Another one from Austria – this time from Feldkirch, which I want in purely because I used to live there:

OLYMPUS DIGITAL CAMERA

The yellow building is the Landeskonservatorium für Vorarlberg – in other words the music college. The building was originally a Jesiuit school, the Stella Matutina, and Sir Arthur Conan Doyle of Sherlock Holmes fame was once a pupil there!

And now I shall finish off with some photos of the North East of England, because it’s the closest thing to a “where I’m from” I have.
This one is the Lion Bridge in Alnwick, Northumberland – so-named because of the stone lion that stands on it:

Lion Bridge, Alnwick

Here’s a bridge in Morpeth, the town where I spent most of my childhood holidays (my parents are both from there) and later, after moving up North myself, a few drunken teenage nights:

Morpeth bridge

And finally, here are some of the bridges that cross the River Tyne in Newcastle, including the most famous one – the Tyne Bridge itself.

Bridges of Newcastle

Wow! Sorry this post has ended up being so long – I was having too much fun to stop! If you would like to see even more bridges – or join in yourself – you need to go here.

All of these photos were taken by me or – in the case of the one from Leiden – my boyfriend. Please do not steal them.

Advertisements

12 thoughts on “Travel theme: Bridges

  1. Bridges are indeed beautiful proofs of human ability!
    I also like the idea of bridges in another way: Between people. Countries. Cultures. Bridges always offer a way to connect. To make friends and to be open for new things.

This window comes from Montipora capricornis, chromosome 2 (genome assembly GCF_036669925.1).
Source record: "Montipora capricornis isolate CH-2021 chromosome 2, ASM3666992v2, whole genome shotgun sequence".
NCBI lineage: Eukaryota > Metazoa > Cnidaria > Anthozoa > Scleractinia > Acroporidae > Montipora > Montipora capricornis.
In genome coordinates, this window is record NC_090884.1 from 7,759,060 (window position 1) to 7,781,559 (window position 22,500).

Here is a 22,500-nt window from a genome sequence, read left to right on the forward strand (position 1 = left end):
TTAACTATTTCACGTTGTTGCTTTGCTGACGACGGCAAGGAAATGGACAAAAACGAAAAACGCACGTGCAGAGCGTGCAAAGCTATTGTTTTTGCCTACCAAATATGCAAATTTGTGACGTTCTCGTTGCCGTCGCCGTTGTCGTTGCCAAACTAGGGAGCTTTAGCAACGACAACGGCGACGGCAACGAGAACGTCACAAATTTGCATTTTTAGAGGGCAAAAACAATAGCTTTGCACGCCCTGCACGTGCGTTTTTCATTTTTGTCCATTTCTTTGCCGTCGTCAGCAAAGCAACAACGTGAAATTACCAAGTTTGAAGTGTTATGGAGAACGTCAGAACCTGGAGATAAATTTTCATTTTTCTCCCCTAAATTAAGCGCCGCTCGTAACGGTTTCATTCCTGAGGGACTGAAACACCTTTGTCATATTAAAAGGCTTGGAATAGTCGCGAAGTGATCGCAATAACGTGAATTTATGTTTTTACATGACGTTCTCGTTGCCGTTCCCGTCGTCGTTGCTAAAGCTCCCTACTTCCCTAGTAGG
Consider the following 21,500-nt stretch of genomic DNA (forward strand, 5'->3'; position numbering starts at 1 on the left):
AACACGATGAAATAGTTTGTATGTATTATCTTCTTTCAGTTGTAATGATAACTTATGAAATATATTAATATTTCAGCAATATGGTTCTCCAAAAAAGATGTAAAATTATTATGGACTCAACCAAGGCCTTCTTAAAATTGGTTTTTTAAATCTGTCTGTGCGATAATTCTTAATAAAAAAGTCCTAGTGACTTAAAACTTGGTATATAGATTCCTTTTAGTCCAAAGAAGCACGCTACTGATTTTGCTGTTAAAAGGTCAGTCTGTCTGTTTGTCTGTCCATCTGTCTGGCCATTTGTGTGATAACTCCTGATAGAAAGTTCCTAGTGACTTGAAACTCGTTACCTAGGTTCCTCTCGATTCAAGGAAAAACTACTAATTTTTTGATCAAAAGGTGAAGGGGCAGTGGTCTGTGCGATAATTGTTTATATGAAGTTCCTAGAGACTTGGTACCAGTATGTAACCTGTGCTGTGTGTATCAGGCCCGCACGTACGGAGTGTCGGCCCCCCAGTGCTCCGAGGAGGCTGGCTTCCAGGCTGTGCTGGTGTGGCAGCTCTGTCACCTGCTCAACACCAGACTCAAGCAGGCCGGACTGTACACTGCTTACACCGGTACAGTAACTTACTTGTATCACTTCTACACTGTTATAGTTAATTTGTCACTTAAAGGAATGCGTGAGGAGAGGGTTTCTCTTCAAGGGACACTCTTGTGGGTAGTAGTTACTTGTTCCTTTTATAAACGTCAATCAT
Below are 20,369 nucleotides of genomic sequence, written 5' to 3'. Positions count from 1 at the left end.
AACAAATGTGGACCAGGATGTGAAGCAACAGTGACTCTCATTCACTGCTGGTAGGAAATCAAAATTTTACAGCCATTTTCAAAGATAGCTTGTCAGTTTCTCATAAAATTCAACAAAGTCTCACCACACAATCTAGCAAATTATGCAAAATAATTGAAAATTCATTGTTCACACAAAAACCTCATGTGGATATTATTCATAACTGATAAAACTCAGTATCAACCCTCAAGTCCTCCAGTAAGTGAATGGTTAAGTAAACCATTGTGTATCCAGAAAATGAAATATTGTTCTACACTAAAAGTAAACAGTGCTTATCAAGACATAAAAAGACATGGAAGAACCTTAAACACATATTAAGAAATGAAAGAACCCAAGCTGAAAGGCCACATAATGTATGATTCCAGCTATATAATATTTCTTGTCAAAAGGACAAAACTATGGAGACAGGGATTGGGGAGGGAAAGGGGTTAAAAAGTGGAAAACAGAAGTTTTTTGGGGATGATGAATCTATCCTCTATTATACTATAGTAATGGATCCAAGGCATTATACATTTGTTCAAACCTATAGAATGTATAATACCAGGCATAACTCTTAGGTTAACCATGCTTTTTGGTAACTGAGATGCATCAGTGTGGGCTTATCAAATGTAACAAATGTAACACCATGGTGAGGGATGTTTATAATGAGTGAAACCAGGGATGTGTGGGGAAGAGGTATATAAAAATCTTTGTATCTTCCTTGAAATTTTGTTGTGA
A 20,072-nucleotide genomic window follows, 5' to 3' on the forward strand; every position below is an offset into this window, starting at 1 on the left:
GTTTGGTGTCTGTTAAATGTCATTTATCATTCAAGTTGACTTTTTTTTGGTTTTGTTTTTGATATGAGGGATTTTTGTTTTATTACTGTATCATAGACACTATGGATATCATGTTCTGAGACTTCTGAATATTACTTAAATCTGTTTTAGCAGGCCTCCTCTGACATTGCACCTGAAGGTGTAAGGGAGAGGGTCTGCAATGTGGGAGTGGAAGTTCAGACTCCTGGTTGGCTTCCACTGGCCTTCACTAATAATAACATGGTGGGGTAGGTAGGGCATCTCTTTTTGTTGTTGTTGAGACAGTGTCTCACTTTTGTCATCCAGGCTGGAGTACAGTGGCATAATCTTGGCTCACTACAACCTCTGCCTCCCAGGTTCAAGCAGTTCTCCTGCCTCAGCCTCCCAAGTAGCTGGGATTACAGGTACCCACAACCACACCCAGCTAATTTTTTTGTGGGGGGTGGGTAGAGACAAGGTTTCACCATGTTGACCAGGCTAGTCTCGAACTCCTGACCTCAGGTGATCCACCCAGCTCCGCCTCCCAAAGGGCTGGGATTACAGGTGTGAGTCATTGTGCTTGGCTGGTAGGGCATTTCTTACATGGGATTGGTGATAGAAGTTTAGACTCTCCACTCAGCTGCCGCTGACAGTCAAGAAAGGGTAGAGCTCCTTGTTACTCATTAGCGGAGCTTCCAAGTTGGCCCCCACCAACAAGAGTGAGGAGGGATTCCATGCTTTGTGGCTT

I have never been to Luxembourg and I totally love this bridge… It looks a bit like early Roman architecture, but I don’t know anything about that. The most impressive bridge I have been to was one in Turkey. It was super old, almost broken, from stone, and I had the feeling if we would just listen, it would tell us a hundred stories…

    Thank you so much for your kind words! I feel honored!

    Have a lovely Sunday!
    Svenja

    Happybluebird

    1. Yes, bridges between cultures is especially important to me, being in a multi-cultural relationship 🙂

      The bridge in Luxembourg is really impressive! Shame the weather wasn’t nicer while we were there.

  2. Is that Percy in your first picture? Lovely collection of bridge photos, thanks for sharing them. And viaducts – though technically still bridges I think they deserve a special mention. Some are so magnificent they make me want to cry! PS. I collect photos of interesting gravestones and tissue boxes. And you thought you were weird.

    1. Yes, that is Percy 🙂 I had my camera out at my dad’s once and my little brother insisted that his trains needed their photo taken 😉

      My cousin loves taking photos in graveyards! She wrote her dissertation on symbolism on headstones.

  3. Awesome! She must have had fun researching that. Not exactly symbolic but she would probably like the grave of Donald Robertson that we found in the Shetlands. He died in 1756 by “the stupidy of Laurence Tulloch … who sold him nitre instead of Epson salts by which he was killed in the space of 5 hours after taking a dose”. Poor Laurence, still being named and shamed after 350 years!

Leave a comment so I know you stopped by!

Fill in your details below or click an icon to log in:

WordPress.com Logo

You are commenting using your WordPress.com account. Log Out / Change )

Twitter picture

You are commenting using your Twitter account. Log Out / Change )

Facebook photo

You are commenting using your Facebook account. Log Out / Change )

Google+ photo

You are commenting using your Google+ account. Log Out / Change )

Connecting to %s